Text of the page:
Extrema of 2D Discrete Gaussian Free Field - Lecture 1

Speaker: 
Marek Biskup
Date: 
Mon, Jun 5, 2017
Location: 
PIMS, University of British Columbia
Conference: 
PIMS-CRM Summer School in Probability 2017
Abstract: 
The Gaussian free field (GFF) is a fundamental model for random fluctuations of a surface. The GFF is closely related to local times of random walks via relations that originated in the study of spin systems. The continuous GFF appears as the limit law of height functions of dimer covers, uniform spanning trees and other models without apparent Gaussian correlation structure. The GFF is also a simple example of a quantum field theory. Intriguing connections to SLE, the Brownian map and other recently studied problems exist. The GFF has recently become subject of focused interest by probabilists. Through Kahane's theory of multiplicative chaos, the GFF naturally enters into models of Liouville quantum gravity. Multiplicative chaos is also central to the description of level sets where the GFF takes values proportional to its maximum, or values order-unity away from the absolute maximum. Random walks in random environments given as exponentials of the GFF show intriguing subdiffusive behavior. Universality of these conclusions for other models such as gradient systems and/or local times of random walks are within reach.

Abelian varieties with good reduction everywhere

Speaker: 
Rene Schoof
Date: 
Thu, May 25, 2017
Location: 
PIMS, University of Calgary
Conference: 
PIMS CRG in Explicit Methods for Abelian Varieties
Abstract: 

Over TeX Embedding failed! there do not exist any non-zero abelian varieties with good reduction everywhere. However, over all but six real quadratic fields they actually do exist. In this talk we determine, for certain small real quadratic fields TeX Embedding failed!, the set of abelian varieties over TeX Embedding failed! with good reduction everywhere.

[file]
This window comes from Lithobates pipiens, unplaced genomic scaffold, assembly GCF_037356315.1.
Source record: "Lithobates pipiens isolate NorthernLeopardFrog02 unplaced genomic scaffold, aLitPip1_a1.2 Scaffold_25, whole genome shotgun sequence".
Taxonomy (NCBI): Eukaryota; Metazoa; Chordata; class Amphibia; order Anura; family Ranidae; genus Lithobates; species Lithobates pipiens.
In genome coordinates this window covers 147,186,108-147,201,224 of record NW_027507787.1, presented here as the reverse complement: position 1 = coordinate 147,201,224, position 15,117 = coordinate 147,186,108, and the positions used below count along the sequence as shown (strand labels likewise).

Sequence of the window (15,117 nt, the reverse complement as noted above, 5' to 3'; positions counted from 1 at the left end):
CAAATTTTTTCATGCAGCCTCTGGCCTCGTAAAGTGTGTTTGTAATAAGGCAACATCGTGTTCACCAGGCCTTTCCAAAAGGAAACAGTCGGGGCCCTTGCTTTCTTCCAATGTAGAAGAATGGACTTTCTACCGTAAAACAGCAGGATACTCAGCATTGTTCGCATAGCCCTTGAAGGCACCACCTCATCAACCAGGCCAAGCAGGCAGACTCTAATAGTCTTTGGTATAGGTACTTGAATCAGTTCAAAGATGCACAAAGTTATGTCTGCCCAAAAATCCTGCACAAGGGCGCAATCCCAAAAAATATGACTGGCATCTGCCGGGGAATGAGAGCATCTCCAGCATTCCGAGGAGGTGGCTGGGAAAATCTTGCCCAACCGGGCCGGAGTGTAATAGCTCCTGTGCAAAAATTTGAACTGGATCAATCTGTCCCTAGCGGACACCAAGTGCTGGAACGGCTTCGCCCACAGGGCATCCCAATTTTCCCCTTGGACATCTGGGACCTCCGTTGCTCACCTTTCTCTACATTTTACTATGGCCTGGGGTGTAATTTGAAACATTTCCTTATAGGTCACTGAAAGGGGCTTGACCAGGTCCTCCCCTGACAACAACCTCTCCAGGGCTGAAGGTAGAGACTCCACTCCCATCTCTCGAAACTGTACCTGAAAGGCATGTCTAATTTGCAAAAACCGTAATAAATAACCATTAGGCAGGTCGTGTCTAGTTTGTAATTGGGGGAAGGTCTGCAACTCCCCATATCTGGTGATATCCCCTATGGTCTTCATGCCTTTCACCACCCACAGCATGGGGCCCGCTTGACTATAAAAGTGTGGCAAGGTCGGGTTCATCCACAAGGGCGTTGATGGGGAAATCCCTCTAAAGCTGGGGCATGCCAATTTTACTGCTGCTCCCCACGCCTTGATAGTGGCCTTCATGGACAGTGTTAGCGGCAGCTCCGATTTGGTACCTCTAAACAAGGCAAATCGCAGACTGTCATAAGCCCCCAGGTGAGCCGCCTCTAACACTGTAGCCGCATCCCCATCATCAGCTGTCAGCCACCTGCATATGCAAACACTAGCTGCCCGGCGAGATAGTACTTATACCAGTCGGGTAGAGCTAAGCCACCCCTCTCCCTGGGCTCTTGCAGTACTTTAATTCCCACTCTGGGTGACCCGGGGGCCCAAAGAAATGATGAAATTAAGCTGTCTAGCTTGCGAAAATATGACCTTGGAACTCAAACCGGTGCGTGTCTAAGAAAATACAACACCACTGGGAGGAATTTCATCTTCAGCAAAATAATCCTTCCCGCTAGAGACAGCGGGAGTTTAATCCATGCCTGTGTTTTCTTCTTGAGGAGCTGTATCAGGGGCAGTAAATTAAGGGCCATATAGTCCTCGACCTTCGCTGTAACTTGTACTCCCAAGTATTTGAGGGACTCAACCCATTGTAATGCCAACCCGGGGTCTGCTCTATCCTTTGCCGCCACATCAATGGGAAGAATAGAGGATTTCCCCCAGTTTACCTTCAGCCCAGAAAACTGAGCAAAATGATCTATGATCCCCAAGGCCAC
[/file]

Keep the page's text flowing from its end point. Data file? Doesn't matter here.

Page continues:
Using physical metaphors to understand networks

Speaker: 
Daniel A. Spielman
Date: 
Mon, May 29, 2017
Location: 
PIMS, University of British Columbia
Conference: 
2017 Niven Lecture
Abstract: 
Networks describe how things are connected, and are ubiquitous in science and society. Networks can be very concrete, like road networks connecting cities or networks of wires connecting computers. They can represent more abstract connections such as friendship on Facebook. Networks are widely used to model connections between things that have no real connections. For example, Biologists try to understand how cells work by studying networks connecting proteins that interact with each other, and Economists try to understand markets by studying networks connecting institutions that trade with each other. Questions we ask about a network include "which components of the network are the most important?", "how well do things like information, cars, or disease spread through the network?", and "does the network have a governing structure?". Professor Spielman will explain how mathematicians address these questions by modeling networks as physical objects, imagining that the connections are springs, electrical resistors, or pipes that carry fluid, and analyzing the resulting systems.

Using physical metaphors to understand networks

Speaker: 
Daniel A. Spielman
Date: 
Mon, May 29, 2017
Location: 
PIMS, University of British Columbia
Conference: 
2017 Niven Lecture
Abstract: 
Networks describe how things are connected, and are ubiquitous in science and society. Networks can be very concrete, like road networks connecting cities or networks of wires connecting computers. They can represent more abstract connections such as friendship on Facebook. Networks are widely used to model connections between things that have no real connections. For example, Biologists try to understand how cells work by studying networks connecting proteins that interact with each other, and Economists try to understand markets by studying networks connecting institutions that trade with each other. Questions we ask about a network include "which components of the network are the most important?", "how well do things like information, cars, or disease spread through the network?", and "does the network have a governing structure?". Professor Spielman will explain how mathematicians address these questions by modeling networks as physical objects, imagining that the connections are springs, electrical resistors, or pipes that carry fluid, and analyzing the resulting systems.